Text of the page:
This article is not to discuss political views but to discuss with your child(ren) the importance of political process.
Most Americans don’t spend a ton of time talking politics in their home, but as parents we should talk about the importance of the political process and our personal beliefs and values. The truth is, that children echo the political views of their parents. As parents we should talk about kindness, respect, empathy, and trust with our children regardless of our political views.
This campaign season, children have been surrounded by subtle (and not so subtle) political messages such as lawn signs, bumper stickers, social media, and television. Without parental guidance this can be overwhelming and confusing for children of all ages.
While we sometimes tend to think avoidance is the best solution, it is always best to communicate with your children. By talking with your child this will help your child gain understanding of the political process and talk about why campaigns sometimes turn angry. As an educator, I find that little children come up with great solutions to negativity – as parents we can turn this into a teachable moment. We can talk with our children about the importance of voting and living in a free democracy. Include a conversation about what they hear on TV and at school.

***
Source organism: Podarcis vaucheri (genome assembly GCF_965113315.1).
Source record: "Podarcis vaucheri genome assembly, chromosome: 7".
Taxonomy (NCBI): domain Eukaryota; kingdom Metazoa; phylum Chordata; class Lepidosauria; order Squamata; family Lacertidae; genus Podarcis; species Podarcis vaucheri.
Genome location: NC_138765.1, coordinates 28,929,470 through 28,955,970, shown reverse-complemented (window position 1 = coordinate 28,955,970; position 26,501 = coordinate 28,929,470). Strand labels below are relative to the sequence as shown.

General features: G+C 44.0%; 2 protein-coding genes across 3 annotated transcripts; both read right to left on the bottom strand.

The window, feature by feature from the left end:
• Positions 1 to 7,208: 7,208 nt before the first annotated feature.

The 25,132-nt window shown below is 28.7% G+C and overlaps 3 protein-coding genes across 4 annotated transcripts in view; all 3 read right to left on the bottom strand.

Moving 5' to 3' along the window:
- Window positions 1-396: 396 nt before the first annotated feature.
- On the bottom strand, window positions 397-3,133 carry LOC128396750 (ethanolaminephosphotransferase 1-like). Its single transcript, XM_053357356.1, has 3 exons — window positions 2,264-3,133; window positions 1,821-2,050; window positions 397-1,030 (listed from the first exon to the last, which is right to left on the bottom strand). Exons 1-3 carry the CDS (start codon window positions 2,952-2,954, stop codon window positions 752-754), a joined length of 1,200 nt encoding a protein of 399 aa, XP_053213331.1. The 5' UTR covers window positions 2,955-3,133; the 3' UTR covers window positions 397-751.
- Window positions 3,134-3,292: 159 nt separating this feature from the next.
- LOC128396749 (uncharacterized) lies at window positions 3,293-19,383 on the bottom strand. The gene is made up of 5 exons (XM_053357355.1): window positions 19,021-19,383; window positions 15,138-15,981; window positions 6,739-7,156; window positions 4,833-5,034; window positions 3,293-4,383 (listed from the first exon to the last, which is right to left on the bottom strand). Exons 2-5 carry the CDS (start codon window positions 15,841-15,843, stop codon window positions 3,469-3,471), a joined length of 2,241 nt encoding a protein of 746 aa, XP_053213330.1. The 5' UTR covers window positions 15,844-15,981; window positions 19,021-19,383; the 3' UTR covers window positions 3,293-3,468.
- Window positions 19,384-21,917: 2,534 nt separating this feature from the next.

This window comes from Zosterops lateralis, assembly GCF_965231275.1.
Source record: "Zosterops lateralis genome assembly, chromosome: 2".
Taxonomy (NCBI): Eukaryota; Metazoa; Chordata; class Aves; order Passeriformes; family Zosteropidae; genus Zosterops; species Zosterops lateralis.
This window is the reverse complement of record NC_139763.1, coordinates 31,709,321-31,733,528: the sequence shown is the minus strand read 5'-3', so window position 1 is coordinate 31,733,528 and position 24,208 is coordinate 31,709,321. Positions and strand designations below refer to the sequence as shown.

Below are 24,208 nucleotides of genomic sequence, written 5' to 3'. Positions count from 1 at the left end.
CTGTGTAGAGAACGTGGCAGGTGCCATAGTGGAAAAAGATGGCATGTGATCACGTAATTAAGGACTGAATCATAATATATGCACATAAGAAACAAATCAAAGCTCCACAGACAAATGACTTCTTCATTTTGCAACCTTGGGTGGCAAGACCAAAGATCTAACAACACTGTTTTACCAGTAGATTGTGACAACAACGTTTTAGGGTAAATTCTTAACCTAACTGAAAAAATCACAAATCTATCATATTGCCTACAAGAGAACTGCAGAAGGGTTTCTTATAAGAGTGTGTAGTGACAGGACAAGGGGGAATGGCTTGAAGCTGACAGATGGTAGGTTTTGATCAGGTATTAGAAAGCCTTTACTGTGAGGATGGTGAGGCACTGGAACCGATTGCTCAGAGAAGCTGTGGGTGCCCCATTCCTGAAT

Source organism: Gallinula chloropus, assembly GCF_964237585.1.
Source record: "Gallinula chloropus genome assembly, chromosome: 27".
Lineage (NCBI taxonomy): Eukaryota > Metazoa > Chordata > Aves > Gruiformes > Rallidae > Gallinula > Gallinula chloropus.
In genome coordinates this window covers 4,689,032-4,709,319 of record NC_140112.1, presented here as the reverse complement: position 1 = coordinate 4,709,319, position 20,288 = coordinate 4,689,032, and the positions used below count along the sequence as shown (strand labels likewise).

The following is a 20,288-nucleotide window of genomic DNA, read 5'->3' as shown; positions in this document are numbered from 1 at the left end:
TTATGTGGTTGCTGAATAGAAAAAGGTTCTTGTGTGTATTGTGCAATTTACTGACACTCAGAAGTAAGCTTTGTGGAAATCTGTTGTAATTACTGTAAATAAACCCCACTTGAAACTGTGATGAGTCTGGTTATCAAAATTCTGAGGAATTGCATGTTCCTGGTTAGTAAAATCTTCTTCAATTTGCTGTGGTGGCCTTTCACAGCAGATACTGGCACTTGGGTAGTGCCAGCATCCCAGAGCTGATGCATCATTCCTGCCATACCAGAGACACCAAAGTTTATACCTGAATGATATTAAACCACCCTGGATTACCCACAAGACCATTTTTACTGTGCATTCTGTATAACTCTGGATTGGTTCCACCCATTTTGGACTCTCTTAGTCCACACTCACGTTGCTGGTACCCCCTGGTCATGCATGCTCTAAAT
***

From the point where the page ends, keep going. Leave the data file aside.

When teaching young children about the voting process it’s important to provide a balanced perspective. A 5-year-old isn’t likely to understand things like foreign policy, but you can talk about what democracy means and why we go to the polls in our community to vote. It’s important to communicate to our children that people do have opposing views when it comes to politics, but that we can talk about those views in a respectful manner. We can also agree to disagree without resorting to anger and/or unkind comments. Share with them the importance of voting and encourage your children to talk about their own views and teach them to stay positive. Let your children know that we don’t vote for candidates based on their appearance, race, or gender, and teasing anyone based on any of these qualities is not appropriate behavior. Resist the urge to make negative comments about candidates and focus on the positive. Talk about what you like about the various candidates and how their ideas might improve our country.
Parents can teach children the importance in voting by trying some activities at home. For example, select two dinner options for a family dinner. Spend time making signs, presenting speeches about the dinner options, and engaging in healthy debates about the pros and cons of each dinner. Use your computer or tablet to make ads promoting your dinner of choice. The night before the big family dinner, set up a voting booth and cast your votes! Children learn a lot through role playing and this is a great way to teach a lesson on voting. The best way to learn about the voting process is to be a part of it.
As you vote this year, consider allowing your child to accompany you so they can witness the political process and understand the importance of their role in a free democracy and being a participant in our great nation.